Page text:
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Describing his ill-fated decision to write the first Discourse, Rousseau says "with this But sixty pages later, we find him saying that he will only now "begin to describe A representative, though by no means exhaustive sample of the dividing points thereafter runs as follows:. The fate that begins for me on this unhappy day will pursue me till my last hour" []. However, it is not simply a matter of these sharp textual divisions continuing at the close of the Confessions ; their frequency in fact increases quite significantly in the last two books of the text.

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We now encounter such divisions separated by no more than a matter of pages. The rapid divisions create a velocity, and the velocity a vertigo. As the Confessions reach their last pages, we are moving at breakneck speed into the long promised though never defined catastrophe, but each announcement of the nearness of the catastrophe quickly becomes prelude for the next such claim. And contrary to what we might expect, there is never an indication that each new report is meant to supplant the previous one.

On the contrary, there is in fact never any acknowledgement at all that, dire as the warnings sound, it has all been said before. The immanence of disaster is repeatedly invoked, but then it seems, immediately forgotten. How can a text forget its own history so completely? In the Confessions themselves, we are given support for two different answers. First, and this answer must surely apply here, one forgets by writing. In a passage that bears directly on the meaning of the autobiographical practise for Rousseau, we hear him claiming that "memory only serves me for so long as I need to rely on it; as soon as I commit its burden to paper it deserts me; and once I have written a thing down, I entirely cease to remember it" [].

Rousseau will often speak of writing according to this cathartic model, suggesting that the confessional act releases the individual of not only moral responsibility for past actions, but also of the memory itself. As an empirical claim, this is quite obviously false; within the Confessions itself, Rousseau will write about the same event more than once, and this text was anticipated by a series of letters that Rousseau wrote for his publisher wherein many of the same events had already been recounted.

The astonishing implausibility of this position, coupled with its recurrence throughout the Confessions , leads me to read it as a claim that is necessary as an aspect of the peculiar logic that is at work here. Rousseau very much wants to understand writing as a kind of purgative act, even when his own practise belies the claim.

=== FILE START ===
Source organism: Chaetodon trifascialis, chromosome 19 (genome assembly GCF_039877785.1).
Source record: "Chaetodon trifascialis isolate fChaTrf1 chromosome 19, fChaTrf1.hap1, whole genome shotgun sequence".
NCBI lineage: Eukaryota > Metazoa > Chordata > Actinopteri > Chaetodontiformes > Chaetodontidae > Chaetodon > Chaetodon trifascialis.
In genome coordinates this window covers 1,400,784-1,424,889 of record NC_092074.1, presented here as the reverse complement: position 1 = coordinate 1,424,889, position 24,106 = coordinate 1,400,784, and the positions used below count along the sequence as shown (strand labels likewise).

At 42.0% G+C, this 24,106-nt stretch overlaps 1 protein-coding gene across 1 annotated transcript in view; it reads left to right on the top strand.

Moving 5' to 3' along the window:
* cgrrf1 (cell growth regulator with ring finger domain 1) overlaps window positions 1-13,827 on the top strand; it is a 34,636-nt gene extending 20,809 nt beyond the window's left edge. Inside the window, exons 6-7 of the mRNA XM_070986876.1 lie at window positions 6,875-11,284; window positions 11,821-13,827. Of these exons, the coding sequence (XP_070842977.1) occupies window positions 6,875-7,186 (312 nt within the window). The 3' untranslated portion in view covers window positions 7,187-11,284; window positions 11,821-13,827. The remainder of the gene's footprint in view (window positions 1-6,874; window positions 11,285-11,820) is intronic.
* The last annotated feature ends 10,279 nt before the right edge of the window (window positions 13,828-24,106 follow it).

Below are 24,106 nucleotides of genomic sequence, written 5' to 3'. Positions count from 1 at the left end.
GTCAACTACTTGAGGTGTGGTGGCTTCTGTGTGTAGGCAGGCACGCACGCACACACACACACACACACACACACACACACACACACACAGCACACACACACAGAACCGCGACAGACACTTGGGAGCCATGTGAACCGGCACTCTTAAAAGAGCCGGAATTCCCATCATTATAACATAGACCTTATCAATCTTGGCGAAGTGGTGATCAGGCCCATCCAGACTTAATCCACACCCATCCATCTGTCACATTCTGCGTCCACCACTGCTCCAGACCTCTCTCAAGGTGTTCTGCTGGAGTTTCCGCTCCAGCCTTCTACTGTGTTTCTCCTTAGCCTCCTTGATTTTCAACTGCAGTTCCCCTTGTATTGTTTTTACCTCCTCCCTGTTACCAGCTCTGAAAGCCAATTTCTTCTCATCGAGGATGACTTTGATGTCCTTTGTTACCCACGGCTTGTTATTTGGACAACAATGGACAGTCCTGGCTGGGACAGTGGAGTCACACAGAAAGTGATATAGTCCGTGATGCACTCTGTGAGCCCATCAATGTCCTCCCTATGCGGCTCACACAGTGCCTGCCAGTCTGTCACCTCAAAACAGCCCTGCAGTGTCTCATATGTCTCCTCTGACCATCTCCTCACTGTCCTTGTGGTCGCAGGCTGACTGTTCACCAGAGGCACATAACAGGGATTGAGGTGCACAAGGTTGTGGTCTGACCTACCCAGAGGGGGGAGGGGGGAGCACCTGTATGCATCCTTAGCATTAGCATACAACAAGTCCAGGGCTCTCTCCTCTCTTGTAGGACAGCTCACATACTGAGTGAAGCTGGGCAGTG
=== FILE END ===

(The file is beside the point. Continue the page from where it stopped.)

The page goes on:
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While the act of autobiography may impose Rousseau would say discover an order and necessity in the past, this narrativizing activity is recorded in writing , which is to say, in a location external to the body. The relationship for Rousseau seems almost Newtonian; the density and determinateness of the past in the text increases in proportion to the decrease in the memory of the confessor.

He will emerge from writing his story, he hopes, as one reborn into an absolutely clean and uncorrupted present. This confinement to the present in turn becomes the other mode through which "forgetting" is accomplished. Trapped in the present moment, the self can never achieve sufficient distance from itself to cultivate a memory in the first place.

Events become stark, context-less images that engage one entirely and then not at all. Near the end of the Confessions , Rousseau will praise his ability "to observe the same things thousands and thousands of times and always with the same interest, because I always forgot them each time: that was the way to pass eternity without the possibility of a moment's boredom" [].

As the narrative of the Confessions approaches the present, that is, as it catches up to the time in which its author is writing, Rousseau becomes almost obsessive in his reiteration of this thought, the paradox that the nearer event is harder to remember than the event far away:. The further I go in my story, the less order and sequence I can put into it.

The disturbances of my later life have not left events time to fall into shape in my head. They have been too numerous, too confused, too unpleasant to be capable of straightforward narration Now my story can only proceed at haphazard, according as the ideas come back into mind [].